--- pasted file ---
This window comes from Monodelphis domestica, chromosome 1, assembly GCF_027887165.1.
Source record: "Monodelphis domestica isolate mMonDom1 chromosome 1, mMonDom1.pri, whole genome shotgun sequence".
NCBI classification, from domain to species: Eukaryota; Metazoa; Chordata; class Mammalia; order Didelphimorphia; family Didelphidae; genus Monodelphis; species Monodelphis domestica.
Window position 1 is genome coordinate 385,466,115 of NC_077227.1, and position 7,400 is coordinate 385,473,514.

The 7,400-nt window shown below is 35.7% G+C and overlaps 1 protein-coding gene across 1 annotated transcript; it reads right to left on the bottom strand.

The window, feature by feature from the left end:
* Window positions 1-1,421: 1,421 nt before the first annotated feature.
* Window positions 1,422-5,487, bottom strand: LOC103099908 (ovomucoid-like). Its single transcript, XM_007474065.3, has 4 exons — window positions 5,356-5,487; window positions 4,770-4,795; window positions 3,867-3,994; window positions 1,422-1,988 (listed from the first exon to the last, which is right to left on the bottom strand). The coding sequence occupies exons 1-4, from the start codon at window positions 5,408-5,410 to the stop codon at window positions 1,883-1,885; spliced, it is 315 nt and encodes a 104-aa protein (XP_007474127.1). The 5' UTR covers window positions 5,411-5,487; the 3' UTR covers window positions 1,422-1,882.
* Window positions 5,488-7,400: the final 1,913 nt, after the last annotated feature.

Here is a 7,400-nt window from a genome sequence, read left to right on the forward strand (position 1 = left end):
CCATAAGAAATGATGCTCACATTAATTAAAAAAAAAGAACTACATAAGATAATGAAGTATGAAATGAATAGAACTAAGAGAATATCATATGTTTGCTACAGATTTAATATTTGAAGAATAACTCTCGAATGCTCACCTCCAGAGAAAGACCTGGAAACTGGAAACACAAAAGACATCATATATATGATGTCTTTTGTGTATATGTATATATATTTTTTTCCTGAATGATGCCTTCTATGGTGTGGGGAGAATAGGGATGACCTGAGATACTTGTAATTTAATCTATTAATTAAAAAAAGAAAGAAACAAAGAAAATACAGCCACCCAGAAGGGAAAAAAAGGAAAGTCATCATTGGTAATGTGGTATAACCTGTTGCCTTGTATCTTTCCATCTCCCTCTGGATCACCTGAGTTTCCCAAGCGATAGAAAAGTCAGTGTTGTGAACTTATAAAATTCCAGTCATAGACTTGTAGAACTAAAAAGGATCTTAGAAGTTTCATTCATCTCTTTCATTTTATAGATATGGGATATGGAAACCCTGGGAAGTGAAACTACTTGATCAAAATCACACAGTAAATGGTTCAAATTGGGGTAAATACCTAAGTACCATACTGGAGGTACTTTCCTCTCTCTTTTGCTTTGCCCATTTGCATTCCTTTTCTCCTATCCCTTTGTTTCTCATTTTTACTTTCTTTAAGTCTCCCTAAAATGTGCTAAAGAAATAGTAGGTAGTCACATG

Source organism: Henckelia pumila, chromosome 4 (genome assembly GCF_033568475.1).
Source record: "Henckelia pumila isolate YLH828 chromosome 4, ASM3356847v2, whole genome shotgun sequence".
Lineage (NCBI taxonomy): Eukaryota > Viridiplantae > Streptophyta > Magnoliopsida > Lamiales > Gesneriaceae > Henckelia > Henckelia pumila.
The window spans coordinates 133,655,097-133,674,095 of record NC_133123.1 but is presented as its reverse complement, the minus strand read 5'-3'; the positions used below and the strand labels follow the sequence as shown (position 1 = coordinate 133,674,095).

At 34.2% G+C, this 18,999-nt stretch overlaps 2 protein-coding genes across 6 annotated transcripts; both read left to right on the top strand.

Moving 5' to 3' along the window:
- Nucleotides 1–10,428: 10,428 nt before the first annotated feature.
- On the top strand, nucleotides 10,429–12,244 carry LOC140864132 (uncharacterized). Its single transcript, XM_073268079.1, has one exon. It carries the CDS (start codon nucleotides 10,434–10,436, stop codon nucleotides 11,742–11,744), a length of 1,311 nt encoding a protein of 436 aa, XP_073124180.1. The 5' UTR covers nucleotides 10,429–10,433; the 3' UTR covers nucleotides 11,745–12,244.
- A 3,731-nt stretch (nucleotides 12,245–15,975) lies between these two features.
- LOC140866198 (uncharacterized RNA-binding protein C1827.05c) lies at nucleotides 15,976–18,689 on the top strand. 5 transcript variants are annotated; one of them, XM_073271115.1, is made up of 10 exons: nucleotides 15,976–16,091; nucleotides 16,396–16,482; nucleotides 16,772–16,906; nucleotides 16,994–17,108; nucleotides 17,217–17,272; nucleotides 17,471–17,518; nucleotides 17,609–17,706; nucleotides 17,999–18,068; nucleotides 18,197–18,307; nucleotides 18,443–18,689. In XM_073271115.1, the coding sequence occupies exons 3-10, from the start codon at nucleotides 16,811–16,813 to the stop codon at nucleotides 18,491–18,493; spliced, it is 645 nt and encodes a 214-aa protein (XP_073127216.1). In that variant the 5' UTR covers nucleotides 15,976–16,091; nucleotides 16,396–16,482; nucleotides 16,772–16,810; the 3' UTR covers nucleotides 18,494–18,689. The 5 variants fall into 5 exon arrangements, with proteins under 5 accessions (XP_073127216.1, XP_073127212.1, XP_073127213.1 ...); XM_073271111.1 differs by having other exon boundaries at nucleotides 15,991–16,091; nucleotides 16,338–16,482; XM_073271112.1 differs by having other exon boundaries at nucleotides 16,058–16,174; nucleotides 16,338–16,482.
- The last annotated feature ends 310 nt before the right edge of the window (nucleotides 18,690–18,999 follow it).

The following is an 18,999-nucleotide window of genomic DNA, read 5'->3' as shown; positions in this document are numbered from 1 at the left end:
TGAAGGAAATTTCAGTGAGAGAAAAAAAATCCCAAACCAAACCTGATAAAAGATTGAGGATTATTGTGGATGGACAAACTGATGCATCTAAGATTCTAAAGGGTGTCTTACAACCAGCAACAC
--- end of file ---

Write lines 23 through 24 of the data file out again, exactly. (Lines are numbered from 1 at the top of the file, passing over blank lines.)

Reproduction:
The following is an 18,999-nucleotide window of genomic DNA, read 5'->3' as shown; positions in this document are numbered from 1 at the left end:
TGAAGGAAATTTCAGTGAGAGAAAAAAAATCCCAAACCAAACCTGATAAAAGATTGAGGATTATTGTGGATGGACAAACTGATGCATCTAAGATTCTAAAGGGTGTCTTACAACCAGCAACAC